Chinese-built cranes to revolutionize operations at Vizhinjam Port in India

Chinese-manufactured cranes are poised to assume a critical role in the loading and unloading operations at the Vizhinjam multi-purpose and container transshipment port in Kerala, which falls under the management of Adani Ports and Special Economic Zone (APSEZ). This development adds an intriguing dimension to the Indian government’s 2020 decision to limit the utilization of Chinese-made equipment in publicly funded infrastructure projects across India.

Adani Ports and Special Economic Zone has recently placed an order for eight rail-mounted quay cranes and twenty-four cantilever rail-mounted gantry cranes with Shanghai Zhenhua Heavy Industries Co (ZPMC), the world’s largest port crane manufacturer. The precise cost of this procurement remains undisclosed, as per individuals familiar with the matter. These cranes are scheduled to arrive in multiple shipments at Vizhinjam, where they will undergo installation and rigorous testing before being put into service once the port commences its operations.

Rail-mounted quay cranes, also known as ship-to-shore cranes, play a crucial role in efficiently handling cargo containers on and off ships.

The construction of the Vizhinjam multi-purpose and container transshipment port, the first greenfield port project initiated in India in over a decade, is receiving support in the form of viability gap funding (VGF) amounting to Rs 16.35 billion. This grant, requested by the winning bidder, Adani Ports and Special Economic Zone, will be evenly contributed by both the Indian government (Rs 8178 million) and the Kerala government (Rs 8171.8 million).

It’s worth noting that on July 23, 2020, approximately two years after tensions escalated between India and China along their border, the Indian government imposed restrictions on vendors and service providers from countries sharing a land border with India (without explicitly naming China) in tenders for public procurement. This decision was part of a non-tariff economic blockade against China, aimed at strengthening defense and national security. These restrictions applied to autonomous bodies, Central public sector enterprises, and public-private-partnership (PPP) projects receiving financial support from the government or its affiliated organizations. However, this policy only affected new tenders for public procurement and had no impact on private-sector procurement.

Importantly, the Vizhinjam port project remains unaffected by the government’s order regarding equipment sourcing from China during public procurement tenders. This exemption is due to Adani Ports and Special Economic Zone placing the crane order with ZPMC in 2018, two years before the implementation of these restrictions. This foresight helped the project avoid complications in its delivery timeline, which had already faced delays due to various factors. The Vizhinjam port project aims to reduce India’s dependency on the nearby Colombo port for cargo container handling.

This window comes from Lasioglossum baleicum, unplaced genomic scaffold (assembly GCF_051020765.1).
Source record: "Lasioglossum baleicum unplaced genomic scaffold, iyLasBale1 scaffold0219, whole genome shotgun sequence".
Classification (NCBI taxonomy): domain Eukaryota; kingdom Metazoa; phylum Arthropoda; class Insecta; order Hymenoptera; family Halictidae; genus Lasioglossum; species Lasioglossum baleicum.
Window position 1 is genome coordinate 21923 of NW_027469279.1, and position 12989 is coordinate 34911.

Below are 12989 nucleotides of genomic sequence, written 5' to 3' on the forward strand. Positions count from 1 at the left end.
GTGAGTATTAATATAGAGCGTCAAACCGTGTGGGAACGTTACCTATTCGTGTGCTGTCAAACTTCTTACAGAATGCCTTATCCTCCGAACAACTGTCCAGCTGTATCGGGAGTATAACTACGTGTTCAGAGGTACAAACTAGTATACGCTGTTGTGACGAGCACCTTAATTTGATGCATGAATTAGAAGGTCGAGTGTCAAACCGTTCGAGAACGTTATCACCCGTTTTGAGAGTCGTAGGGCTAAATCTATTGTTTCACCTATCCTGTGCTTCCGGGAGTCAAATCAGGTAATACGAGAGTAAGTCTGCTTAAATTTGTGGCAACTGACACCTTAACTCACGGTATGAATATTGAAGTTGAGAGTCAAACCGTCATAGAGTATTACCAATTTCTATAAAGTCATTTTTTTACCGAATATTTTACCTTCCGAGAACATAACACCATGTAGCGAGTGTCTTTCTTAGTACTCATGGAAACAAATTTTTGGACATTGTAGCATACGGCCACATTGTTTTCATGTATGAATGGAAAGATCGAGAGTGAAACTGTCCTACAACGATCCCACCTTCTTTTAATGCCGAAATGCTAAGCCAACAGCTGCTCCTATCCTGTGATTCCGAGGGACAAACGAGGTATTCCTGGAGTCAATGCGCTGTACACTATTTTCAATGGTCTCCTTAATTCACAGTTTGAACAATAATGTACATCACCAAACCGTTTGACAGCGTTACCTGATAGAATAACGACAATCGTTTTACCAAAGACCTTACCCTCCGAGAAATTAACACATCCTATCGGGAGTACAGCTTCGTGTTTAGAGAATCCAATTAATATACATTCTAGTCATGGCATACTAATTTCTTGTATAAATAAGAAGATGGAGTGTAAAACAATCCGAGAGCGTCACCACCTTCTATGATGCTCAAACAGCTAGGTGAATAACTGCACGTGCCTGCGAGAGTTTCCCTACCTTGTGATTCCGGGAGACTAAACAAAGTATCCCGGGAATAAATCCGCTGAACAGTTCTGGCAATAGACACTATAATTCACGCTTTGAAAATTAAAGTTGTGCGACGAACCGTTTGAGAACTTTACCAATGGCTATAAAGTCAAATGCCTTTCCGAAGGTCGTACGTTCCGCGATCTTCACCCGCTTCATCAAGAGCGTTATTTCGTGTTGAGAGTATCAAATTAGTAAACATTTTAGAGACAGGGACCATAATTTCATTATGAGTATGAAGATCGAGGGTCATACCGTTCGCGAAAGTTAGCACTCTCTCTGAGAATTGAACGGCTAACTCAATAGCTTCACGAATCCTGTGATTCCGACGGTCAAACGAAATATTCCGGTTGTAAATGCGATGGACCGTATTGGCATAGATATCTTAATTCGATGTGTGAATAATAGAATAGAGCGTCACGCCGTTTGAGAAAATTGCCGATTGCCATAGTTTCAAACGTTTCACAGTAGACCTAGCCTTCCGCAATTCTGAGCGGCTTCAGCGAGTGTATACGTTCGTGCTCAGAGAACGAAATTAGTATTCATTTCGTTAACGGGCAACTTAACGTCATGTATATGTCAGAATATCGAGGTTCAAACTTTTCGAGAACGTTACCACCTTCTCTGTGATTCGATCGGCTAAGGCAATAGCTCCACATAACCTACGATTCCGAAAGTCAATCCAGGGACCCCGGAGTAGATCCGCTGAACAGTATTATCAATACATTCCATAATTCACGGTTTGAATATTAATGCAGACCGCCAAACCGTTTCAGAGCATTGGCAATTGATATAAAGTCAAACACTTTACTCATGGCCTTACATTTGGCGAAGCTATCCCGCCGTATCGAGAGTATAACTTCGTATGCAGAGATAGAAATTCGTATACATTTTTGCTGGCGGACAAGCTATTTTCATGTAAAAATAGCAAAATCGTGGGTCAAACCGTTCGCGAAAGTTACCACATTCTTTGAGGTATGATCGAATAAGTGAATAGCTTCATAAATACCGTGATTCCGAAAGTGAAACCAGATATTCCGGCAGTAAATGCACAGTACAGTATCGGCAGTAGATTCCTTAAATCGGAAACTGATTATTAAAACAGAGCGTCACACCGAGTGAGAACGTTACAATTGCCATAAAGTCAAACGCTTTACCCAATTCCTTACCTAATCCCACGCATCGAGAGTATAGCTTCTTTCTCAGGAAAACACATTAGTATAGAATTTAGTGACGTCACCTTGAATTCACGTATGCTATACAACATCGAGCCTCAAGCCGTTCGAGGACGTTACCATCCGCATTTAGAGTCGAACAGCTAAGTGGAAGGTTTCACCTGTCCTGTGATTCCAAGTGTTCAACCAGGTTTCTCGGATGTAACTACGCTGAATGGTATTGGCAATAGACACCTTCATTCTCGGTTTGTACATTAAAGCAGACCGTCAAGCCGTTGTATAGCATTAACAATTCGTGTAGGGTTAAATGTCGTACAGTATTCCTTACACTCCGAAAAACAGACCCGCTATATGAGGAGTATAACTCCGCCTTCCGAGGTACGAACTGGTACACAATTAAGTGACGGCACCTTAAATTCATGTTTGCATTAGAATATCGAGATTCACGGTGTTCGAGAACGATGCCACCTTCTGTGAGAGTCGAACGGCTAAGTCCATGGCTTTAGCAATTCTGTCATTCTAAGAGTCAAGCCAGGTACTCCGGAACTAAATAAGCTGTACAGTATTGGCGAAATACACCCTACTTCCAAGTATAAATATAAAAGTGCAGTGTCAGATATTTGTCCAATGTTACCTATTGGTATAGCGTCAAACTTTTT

Chinese cranes are in high demand among port and terminal operators worldwide due to their competitive pricing and rapid delivery following order placement.

It’s worth noting that Indian security agencies have previously subjected Chinese port cranes to stringent scrutiny when terminal operators procured equipment for their facilities. Instances of port contracts becoming embroiled in legal disputes have occurred after the government denied security clearance for the installation of Chinese cranes, particularly near naval command centers. Furthermore, Indian government policy prohibits Chinese firms or entities with Chinese ties from investing in and operating ports and terminals within the country, owing to strained political relations between India and China.

In a strategic move to counter China’s growing influence in the region, India secured a port contract at the crucial Colombo port through a government-to-government framework approximately two years ago. Under the leadership of Prime Minister Narendra Modi, the National Democratic Alliance government nominated Adani Ports and Special Economic Zone to construct the West Container Terminal in the Colombo port, set to commence operations in December 2024.

In September 2020, a few months after the government imposed restrictions on Chinese vendors and service providers, India Ports Global, the entity responsible for developing and operating the India-funded Chabahar port in Iran, terminated a contract with ZPMC for the purchase of four rail-mounted quay cranes intended for installation at the Persian Gulf-based port in Iran. This cancellation resulted from delays by the crane manufacturer in fulfilling the order, citing hesitancy from foreign banks to open a letter of credit, which guarantees payment to the supplier, despite a sanctions waiver granted by the US for the Chabahar port project.

These delays in erecting the quay cranes at the Chabahar port have affected the official commencement of the ten-year contract. Nonetheless, India and Iran have initiated operations, albeit on a short-term, annual contract basis, even within the zero period.

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